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Massage Modalities:

Is an acupressure and meridian-focused bodywork system from Japan; which applies "finger and manual pressure" to the skin. The aim is the prevention of and curing of existing illness by stimulating the body's natural resources to recuperate and promote good health, while eliminating fatigue and stress producing elements.

Anma: Defined as the "rubdown" it is the traditional precursor of shiatsu, based on the ancient principles of Traditional Chinese Medicine (TCM).

Tui Na: Is an ancient Chinese bodywork therapy. "Tui" means pushing. "Na" means handling and correcting. Like Shiatsu and other oriental massage forms, it works with the energy system in the body. Like Acupuncture, Tui Na works with the Qi (chi) energy of the patient to bring a balanced state of health. In my opinion, Tuina may be practiced with a slightly more comfortable posture for both the client and the therapist than shiatsu. No needles are used in either modality. Often oriental bodywork is used in conjunction with Traditional Chinese Medicine (TCM) and these modalities work hand in hand to provide a patient with a holistic approach to patient well-being.

Thai Stretching: Like Tui Na, Thai stretches are based on the eastern philosophy of meridians or Sen Lines. By pressing and stretching muscles one makes them more receptive to the flow of "Qi". Thai bodywork involves the healthy interaction of sharing with another person balance for health and wholeness.

Pain Management and Orthopedic Massage/Medical Massage: Is the application of basic strokes of Swedish massage in specialized techniques that are geared towards achieving precise physiological results. This course of actions is determined by either a Doctor, Chiropractor, Physical Therapist or Athletic Trainer who works closely with the massage therapist to treat injuries and a wide variety of illnesses as well as aiding in physical rehabilitation.

Swedish Massage: Is the most well known and popular form of Western massage used today. There is a scientific system of 5 strokes applied to the body's soft tissue structure which can assist the body in removing toxins, deliver nutrients to the tissues and cells more efficiently and recover from strains and trauma more quickly.

Deep Tissue Massage: Uses slow strokes, direct pressure, or friction, applied across the grain of the muscles with the fingers, thumbs or elbows. Deep-tissue massage works deeply into the muscles and connective tissue to release chronic aches and pains. A word of caution: deeper does not always mean better.

Myofascial Release: Is a whole-body approach to healing that seeks to restore balance to the body by releasing tension in the fascia. Practitioners use long, stretching strokes to release muscular tension. This technique, which is generally gentle, has the effect of relieving pain and improving function.

Ortho-Bionomy: Is defined as, " the correct application of the laws of life." The theory is that the human body is capable of correcting itself, but unless we are have some level of recognition of the problem and a course of action for correction -- there will be no correction. The body provides the guidance for what it needs to rediscover balance and comfort. This modality is based on the theory that proprioception = perception of oneself.

Sports Massage: Is an area of specialization that assists the body in achieving the maximum in physical results before and after physical exertion. This work is very muscle specific. Upon the completion of a massage session it is important to provide the client with specific flexibility and exercise routines to assure proper neuromuscular re-education and the elimination of dysfunctional habits or patterns which will cause their problem to return.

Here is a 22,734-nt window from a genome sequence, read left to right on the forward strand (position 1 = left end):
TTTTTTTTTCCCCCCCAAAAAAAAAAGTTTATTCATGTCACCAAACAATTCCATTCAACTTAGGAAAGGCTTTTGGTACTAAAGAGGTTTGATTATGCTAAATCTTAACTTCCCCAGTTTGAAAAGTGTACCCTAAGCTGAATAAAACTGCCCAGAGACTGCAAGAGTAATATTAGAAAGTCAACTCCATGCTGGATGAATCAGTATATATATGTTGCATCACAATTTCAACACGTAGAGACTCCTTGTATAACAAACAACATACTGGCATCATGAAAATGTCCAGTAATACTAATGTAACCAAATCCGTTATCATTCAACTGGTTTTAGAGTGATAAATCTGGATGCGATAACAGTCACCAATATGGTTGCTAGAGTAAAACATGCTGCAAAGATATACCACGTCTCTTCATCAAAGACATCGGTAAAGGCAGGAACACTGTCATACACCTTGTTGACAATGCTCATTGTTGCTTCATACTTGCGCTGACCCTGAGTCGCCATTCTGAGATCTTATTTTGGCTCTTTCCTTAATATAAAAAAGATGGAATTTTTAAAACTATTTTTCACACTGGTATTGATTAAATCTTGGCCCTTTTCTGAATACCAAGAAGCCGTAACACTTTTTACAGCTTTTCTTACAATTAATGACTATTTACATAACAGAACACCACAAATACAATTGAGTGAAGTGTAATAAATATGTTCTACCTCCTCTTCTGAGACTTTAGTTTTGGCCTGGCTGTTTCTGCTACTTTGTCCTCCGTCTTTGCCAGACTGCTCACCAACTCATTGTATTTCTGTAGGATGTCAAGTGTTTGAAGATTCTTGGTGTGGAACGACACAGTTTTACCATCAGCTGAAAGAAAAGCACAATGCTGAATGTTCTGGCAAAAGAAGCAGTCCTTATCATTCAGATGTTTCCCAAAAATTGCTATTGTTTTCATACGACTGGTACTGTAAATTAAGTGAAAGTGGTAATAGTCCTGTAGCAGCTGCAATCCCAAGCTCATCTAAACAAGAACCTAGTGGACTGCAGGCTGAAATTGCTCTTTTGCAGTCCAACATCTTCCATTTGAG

Geriatric Massage: What makes geriatric massage different is the clientele. In many ways it is similar to sports massage, as it strives to keep individuals operating at their optimum capacity. The key is to assess the client's health conditions and impairments based on their aging.

WATSU: Is massage in the water. WATSU is the first form of Aquatic Bodywork. Harold Dull began developing it in 1980 floating his Zen Shiatsu students in the warm pool at Harbin Hot Springs applying its stretches and moves. Watsu has evolved into what many consider the most profound development in bodywork in our time. While other modalities are based on touch, the holding that working in water necessitates, brings the receiver to a new level of connection and trust. This, combined with the therapeutic benefits of warm water and the greater freedom of movement it encourages, creates a modality that can effect every level of our being.

Reiki Energy Work: Is a safe, gentle, non-invasive form of hands-on healing that increases energy, reduces pain, produces deep relaxation and a general feeling of well-being. Reiki initiation attunes a practitioner to become a channel for the Reiki "Ci" energy and is a powerful, life-changing experience for growth along your spiritual path.

Integrated Energy Therapy: IET: The objective of IET is to provide a simple and gentle way to open the flow of vital life force within the human body and the human energy field, by integrating suppressed feelings from cellular memory and clearing their associated energy blockages.
Raindrop Technique: Is a safe non-invasive technique which uses a sequence of highly antimicrobial essential oils designed to penetrate the skin and pass into tissues along the spine to produce a therapeutic effect. Various bacteria and viruses lie dormant along the spine which create inflammation and deformities of the spine. Essential oils simultaneously reduce inflammation and kill the responsible viral agents.



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